The outbreak of coronavirus disease in the United States has, if little else, given us an encapsulation of Trumpism.
As Patrick Chovanec of Columbia University puts it on Twitter:
According to the president, he has absolute power but absolutely no responsibility.
On Monday, Donald Trump falsely claimed he, not governors, have the power to impose and lift restrictions to contain the spread of the virus:
When somebody’s the president of the United States, the authority is total, and that’s the way it’s got to be.
Yet when he was asked earlier this month why he hadn’t issued a nationwide stay-at-home order, Trump did remember, “We have a thing called the Constitution,” and said, “I want the governors to be running things.”
Which was accurate, but also an abdication of duty. Chancellor Angela Merkel and Prime Minister Pedro Sánchez regularly consult with the leaders of German and Spanish states to coordinate the closing and reopening of businesses and schools, even though that is not strictly their responsibility. Trump could have done the same.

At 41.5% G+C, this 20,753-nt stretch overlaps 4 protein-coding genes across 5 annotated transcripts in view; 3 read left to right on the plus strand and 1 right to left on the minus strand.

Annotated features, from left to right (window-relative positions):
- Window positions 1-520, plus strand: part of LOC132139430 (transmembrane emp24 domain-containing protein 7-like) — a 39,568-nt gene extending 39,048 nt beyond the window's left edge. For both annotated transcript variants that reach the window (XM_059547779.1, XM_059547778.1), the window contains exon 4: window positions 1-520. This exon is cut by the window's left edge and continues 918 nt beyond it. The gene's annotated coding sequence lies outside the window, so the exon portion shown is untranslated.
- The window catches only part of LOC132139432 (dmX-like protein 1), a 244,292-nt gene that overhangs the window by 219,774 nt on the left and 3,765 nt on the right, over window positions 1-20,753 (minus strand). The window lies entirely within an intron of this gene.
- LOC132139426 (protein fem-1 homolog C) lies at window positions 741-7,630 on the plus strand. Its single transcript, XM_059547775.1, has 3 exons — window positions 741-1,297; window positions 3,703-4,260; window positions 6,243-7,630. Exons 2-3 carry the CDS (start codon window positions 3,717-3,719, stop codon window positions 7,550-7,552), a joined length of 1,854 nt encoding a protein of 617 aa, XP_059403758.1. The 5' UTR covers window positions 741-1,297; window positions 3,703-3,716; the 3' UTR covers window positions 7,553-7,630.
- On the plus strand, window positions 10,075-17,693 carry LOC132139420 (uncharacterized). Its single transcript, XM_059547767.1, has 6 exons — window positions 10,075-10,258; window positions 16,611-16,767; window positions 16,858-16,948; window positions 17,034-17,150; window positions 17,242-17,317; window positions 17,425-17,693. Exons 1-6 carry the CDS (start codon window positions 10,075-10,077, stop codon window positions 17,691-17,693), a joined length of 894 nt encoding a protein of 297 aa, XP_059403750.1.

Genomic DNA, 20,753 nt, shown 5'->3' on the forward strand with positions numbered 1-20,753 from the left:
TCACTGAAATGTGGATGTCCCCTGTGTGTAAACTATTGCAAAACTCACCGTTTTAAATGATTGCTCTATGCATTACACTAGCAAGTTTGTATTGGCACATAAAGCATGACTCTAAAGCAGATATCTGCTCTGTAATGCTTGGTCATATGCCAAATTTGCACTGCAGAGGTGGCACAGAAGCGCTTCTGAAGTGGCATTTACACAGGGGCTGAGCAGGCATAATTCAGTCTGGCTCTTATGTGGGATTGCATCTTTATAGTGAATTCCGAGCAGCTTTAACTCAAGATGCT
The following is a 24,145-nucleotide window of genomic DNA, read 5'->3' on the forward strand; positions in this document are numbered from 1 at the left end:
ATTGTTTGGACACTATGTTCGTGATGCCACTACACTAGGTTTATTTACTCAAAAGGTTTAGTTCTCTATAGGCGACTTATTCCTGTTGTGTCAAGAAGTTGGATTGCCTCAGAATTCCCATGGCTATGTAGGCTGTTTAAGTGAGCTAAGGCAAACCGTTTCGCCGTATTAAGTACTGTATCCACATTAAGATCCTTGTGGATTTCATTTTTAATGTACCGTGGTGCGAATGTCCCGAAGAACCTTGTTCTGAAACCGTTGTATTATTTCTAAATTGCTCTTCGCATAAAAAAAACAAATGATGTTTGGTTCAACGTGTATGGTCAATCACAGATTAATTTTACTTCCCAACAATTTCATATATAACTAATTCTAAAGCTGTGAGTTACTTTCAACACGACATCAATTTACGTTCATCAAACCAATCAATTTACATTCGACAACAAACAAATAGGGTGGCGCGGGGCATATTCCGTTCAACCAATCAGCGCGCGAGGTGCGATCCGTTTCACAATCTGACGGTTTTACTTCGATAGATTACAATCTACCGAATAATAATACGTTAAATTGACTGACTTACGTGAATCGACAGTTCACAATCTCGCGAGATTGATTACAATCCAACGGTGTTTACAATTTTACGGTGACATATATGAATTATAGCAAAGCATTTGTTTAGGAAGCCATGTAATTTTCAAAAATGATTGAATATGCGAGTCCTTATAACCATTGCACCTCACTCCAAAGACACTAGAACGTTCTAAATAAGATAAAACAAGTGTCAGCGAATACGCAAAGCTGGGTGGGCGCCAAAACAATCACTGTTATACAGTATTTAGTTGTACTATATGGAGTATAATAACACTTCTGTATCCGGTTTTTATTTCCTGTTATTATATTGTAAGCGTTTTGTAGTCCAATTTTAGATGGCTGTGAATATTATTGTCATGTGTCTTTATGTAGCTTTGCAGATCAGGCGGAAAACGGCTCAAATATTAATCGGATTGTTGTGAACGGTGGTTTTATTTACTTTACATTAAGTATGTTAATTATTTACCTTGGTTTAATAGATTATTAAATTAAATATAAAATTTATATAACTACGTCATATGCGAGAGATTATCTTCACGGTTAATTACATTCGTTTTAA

Now some neighboring states opposite policies in place and they are bidding against each other, as well as the Federal Emergency Management Agency, for medical devices and gear. Trump could have federalized the procurement of medical equipment, but didn’t. He could have distributed medical equipment from the Strategic National Stockpile to the states that need it most, but didn’t.
He has found time to criticize Democratic governors, including Gretchen Whitmer of Michigan and Andrew Cuomo of New York, from their handling of the crisis.
The president’s attitude is best summed up by the answer he gave in March, when a reporter asked him about the shortage of testing kits in the United States: “I don’t take responsibility at all.” Read more “Trump: Absolute Power, Absolutely No Responsibility”